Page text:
Out of Africa: Morocco’s bid to be Europe’s main trade link to the region

A combination photo shows some of the colourful doors seen in Rabat’s Medina and Kasbah of the Udayas, September 2014. UNESCO made Rabat a World Heritage Site two years ago and media and tour operators call it a “must-see destination.” But it seems the tourist hordes have yet to find out. While visitors are getting squeezed through the better-known sites of Marrakesh and Fez, the old part of Rabat

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Morocco is looking to position itself as the central trade link between Europe and Africa and is shifting towards more high value-added export industries, but issues such as a weak labour market, volatile growth and high debt are major challenges, according to a new report issued on Wednesday.

“Morocco is strategically positioned within global value chains in the automotive and aviation sectors and as a trade hub between Europe and Africa,” Elisa Parisi-Capone, a Moody’s vice president and senior analyst, said in the rating agency’s latest report on the north African country.

“This is mirrored by the banking system’s expansion across Africa, and is supported by an upgrade of transport infrastructure…. The gradual foreign-exchange rate liberalisation introduced in early 2017 supports a gradual improvement in competitiveness.” (Read the full Moody’s report here)

Moody’s said it expects Morocco’s real gross domestic product growth to decelerate this year to 3.2 percent, from 4.0 percent in 2017. However, the report highlighted the fact that the growth in non-agricultural economic sectors is set to be 3 percent, up from 2.7 percent the previous year, a reflection of the country’s shift towards higher value-added export industries.

The sectors performing well include the services sector, the phosphate mining industry and tourism, which surged 10 percent in 2017 to a record 11 million visitors. The growth was due to increase demand from traditional European markets such as Germany, Italy, Spain and France, but also a rise in the number of visitors from emerging markets such as China, Japan and Brazil.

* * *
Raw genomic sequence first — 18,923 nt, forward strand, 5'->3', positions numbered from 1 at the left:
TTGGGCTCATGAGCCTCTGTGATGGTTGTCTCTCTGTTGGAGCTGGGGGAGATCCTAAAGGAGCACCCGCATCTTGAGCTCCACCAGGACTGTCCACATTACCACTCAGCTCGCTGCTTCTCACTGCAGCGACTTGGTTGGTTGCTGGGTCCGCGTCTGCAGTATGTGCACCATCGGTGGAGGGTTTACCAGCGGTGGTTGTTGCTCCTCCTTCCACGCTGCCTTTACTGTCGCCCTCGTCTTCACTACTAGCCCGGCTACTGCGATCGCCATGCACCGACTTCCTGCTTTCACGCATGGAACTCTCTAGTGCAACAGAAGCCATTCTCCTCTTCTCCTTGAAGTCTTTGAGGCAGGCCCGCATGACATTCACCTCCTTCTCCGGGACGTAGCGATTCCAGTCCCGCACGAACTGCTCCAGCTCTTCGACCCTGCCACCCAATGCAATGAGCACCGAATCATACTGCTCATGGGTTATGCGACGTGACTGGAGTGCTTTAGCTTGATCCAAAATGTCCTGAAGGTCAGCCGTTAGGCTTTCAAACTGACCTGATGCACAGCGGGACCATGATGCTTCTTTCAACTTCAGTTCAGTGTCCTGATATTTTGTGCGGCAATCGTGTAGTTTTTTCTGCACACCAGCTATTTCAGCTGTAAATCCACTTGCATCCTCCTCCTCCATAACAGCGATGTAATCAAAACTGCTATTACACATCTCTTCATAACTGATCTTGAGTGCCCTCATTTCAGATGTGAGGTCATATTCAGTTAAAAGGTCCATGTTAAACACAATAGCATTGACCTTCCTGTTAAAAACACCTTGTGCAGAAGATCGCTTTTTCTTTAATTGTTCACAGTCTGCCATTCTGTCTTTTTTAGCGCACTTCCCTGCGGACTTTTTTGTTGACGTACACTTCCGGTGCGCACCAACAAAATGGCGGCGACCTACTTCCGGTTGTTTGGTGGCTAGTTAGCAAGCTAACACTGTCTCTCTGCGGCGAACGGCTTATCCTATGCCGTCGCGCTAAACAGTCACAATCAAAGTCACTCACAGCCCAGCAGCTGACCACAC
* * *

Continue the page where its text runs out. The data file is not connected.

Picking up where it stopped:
In parallel with the tourism numbers, the transportation sector recorded a record year, especially the aviation sector. This is set to increase this year with the planned expansion of Casablanca airport, which will double capacity to 14 million passengers per year.

In order to emerge as a pivotal trade partner in the region, Morocco is looking to reduce its dependency on Europe and increase its relationships with Sub-Saharan African countries. At present, 60 percent of Moroccan exports and 50 percent of imports come from the euro zone, mainly France, but interaction with Sub-Saharan Africa is increasing, with the region accounting for 6 percent of trade, up from 3 percent a decade ago.

Some of the challenges faced by the government include controlling its budgetary deficit, relatively low GDP per capita, a high debt-to-GDP ratio and a weak labour market, Moody’s said.

Some recent investment plans announced by Gulf-based entities include news in January that Masdar, Abu Dhabi’s renewable energy company, has completed a landmark off-grid solar power project that extends energy access to 19,438 homes in more than 1,000 rural villages in Morocco.

Saudi Arabian real estate developer Dar Al Arkan also announced in December it is looking at opportunities in the country.

Strata, the manufacturing division of Abu Dhabi’s state-owned Mubadala Aerospace, also told Zawya last year it may open a plant in Morocco to support its production deals with European customers.